A cursory glance at a poster, trailer, or cast list for Beach Spike would suggest a rather revealing portrait of beach volleyball. As with most Hong Kong films however, one’s enjoyment is generally proportional to one’s expectations. I figured this particular movie would amount to an hour and a half exhibition of Chrissie Chau and Jessica C’s assets, juxtaposed with volleyballs for added bounce. I’ll venture to guess that most others expected the same, and while I personally am not too keen on the idea, I’m sure this would satisfy a good many. So, I was pleasantly surprised that the flesh show was balanced out with what can be reasonably called a plot. Additionally, I quite liked Miss Chau’s attempt at acting. Yes, it’s all about expectations.
The movie rolls off to a quick start. In speedy succession, we are introduced to cousins and local volleyball heroes Sharon (Chau) and Rachel (Teresa Fu), the latter’s other half Water (Jazz Lam), and his layabout storeowner father (of course Lam Suet). They are an easy going, beach loving lot but experience an unfortunate run-in with their wealthy neighbors: sisters and, coincidentally, volleyball powerhouses Natalie (Jessica C) and Natasha (Phoenix Chou), brother Tim (Him Law), and Mama Bro (actual actress Candice Yu). Tim though is cut from a different cloth than his snobby sisters, and that would be the sympathetic and non-Eurasian bolt. Although he shares a warm relationship with his family, they don’t approve of his slumming and shun him after he befriends Sharon. The two factions are further strained because Mrs. Bro wants to push forward a development plan that would result in the demolition of the beachfront and its businesses. At this point you may be wondering how volleyball fits in. It turns out that the locals rescued Mrs. Bro and her now deceased mister from a kidnapping some years back so she is loathe to destroy the beach and their livelihoods. Enter Natasha, who casually suggests that they settle the deal through a volleyball match. This is the obvious course of action.
You can already guess how this movie is going to end, but you probably can’t figure out how Tim is related to his family; he resembles neither his sisters nor his very Caucasian father (Bey Logan) and clearly did not attend an English-medium school. And no, there is no suggestion that he is adopted or a step or half-sibling. Meanwhile on the filmmaking end, viewers may be baffled and embarrassed by the horrendous English dialogue. Tony Tang (writer/director), contact me; I’ll edit for free next time and save us all a bit of awkwardness. Just as perplexing is the shift halfway through the movie into kung fu territory. This was either a) an attempt to contrast the “Western” training techniques of Natalie and Natasha with the more…indigenous methods of the local gals, or b) a commercial attempt to attract another demographic. Still more, someone forgot to invoke the mercy rule regarding sports slow-mo. It was funny seeing Chrissie Chau’s face ripple from the aftershock of a volleyball hit, but the repetitive training scenes and final match rivaled extended Nike and Gatorade adverts.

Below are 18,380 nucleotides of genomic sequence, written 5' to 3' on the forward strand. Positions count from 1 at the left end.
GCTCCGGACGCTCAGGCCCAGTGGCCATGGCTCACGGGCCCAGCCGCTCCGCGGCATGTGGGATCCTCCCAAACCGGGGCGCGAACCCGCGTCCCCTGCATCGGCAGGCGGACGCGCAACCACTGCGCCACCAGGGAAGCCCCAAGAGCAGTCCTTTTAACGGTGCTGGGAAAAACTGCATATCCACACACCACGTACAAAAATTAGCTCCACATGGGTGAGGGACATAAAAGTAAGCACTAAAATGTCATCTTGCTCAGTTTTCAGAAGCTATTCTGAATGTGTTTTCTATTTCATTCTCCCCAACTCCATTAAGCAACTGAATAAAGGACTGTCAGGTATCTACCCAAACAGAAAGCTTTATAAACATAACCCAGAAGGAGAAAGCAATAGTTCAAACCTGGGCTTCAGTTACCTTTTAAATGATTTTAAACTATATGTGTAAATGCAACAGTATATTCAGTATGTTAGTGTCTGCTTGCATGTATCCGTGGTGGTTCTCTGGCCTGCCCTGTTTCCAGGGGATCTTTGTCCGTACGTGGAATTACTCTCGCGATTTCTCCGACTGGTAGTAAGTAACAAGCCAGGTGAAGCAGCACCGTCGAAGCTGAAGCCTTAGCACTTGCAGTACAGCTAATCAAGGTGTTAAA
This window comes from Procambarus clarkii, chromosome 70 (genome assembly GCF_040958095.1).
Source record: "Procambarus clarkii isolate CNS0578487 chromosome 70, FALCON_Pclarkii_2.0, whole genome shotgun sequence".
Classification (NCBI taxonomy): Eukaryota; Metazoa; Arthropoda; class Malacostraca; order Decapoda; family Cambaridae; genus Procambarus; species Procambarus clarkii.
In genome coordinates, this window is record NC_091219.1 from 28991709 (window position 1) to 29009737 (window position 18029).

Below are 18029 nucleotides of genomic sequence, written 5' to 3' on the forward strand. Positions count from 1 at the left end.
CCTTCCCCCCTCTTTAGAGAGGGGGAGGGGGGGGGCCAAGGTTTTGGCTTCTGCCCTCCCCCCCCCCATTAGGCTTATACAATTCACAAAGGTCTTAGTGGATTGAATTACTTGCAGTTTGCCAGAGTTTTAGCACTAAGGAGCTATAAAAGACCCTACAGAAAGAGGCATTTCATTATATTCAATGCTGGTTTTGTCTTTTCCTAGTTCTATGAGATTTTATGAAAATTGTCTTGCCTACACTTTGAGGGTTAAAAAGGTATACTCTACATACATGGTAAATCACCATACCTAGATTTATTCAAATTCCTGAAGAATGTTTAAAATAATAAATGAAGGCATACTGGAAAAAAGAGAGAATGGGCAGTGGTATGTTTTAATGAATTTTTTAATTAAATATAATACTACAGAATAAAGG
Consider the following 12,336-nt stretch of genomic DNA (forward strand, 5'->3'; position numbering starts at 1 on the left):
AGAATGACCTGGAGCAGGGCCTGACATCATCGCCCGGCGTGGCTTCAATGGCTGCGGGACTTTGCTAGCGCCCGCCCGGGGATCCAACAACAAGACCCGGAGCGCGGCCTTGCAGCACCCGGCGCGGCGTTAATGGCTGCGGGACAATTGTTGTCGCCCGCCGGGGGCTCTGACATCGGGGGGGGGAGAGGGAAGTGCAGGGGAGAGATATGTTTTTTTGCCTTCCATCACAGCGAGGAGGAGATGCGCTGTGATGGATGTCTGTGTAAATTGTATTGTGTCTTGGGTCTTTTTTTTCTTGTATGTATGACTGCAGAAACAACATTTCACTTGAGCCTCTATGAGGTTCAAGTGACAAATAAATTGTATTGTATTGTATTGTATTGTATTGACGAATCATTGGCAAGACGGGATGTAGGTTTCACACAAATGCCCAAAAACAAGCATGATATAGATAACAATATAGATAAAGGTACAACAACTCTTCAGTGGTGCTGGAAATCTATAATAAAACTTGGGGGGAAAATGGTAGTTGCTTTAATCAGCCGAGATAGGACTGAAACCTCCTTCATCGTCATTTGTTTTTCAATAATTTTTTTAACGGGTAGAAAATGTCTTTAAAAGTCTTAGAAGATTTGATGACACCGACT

Then there is the thing called acting. This movie boasts a healthy range of mediocrity, from the groan (Phoenix Chou) to the “meh” (Teresa Fu) to the shrug of approval (Him Law). Bookending the main cast are Jessica C and Miss Chau, and again, one refers back to one’s expectations. Both belong to that contemptible category – the lang mo, or pseudo-model, a much reviled, though often revered, part of the Hong Kong entertainment industry. Mostly known for their racy pictorals and getting their kits off at video game conventions, these lang mo have already set the acting bar to sea level. Imagine my shock then when Jessica C plunged that bar to Titanic lows with her performance here. It was all the more regrettable because hers was actually an interesting character. Although Natalie nursed an unreasonable prejudice against the poor kids in town, she struggled to reconcile that with a genuine love for her younger brother. A challenging character may have been too much to ask for…and so we have Chrissie Chau. And let me go on record as saying that she is not that bad. I’m even amenable to the claim that she is a promising actress. I don’t know if it’s her lang mo background which has led to her being roundly assaulted by the tastemakers, but she conveys a natural sense of the underdog, someone who is easy to root for. It remains to be seen whether this ability to elicit empathy will translate to other roles, but in Miss Chau’s defense, Shu Qi started in less than illustrious settings and managed to work her way up to a Hong Kong Film Award. So, someone give Chrissie Chau acting lessons and a multi-dimensional character (I know that’s a lot to ask for), and she might produce something better than Beach Spike.
Released: 2011/Reviewed: 2012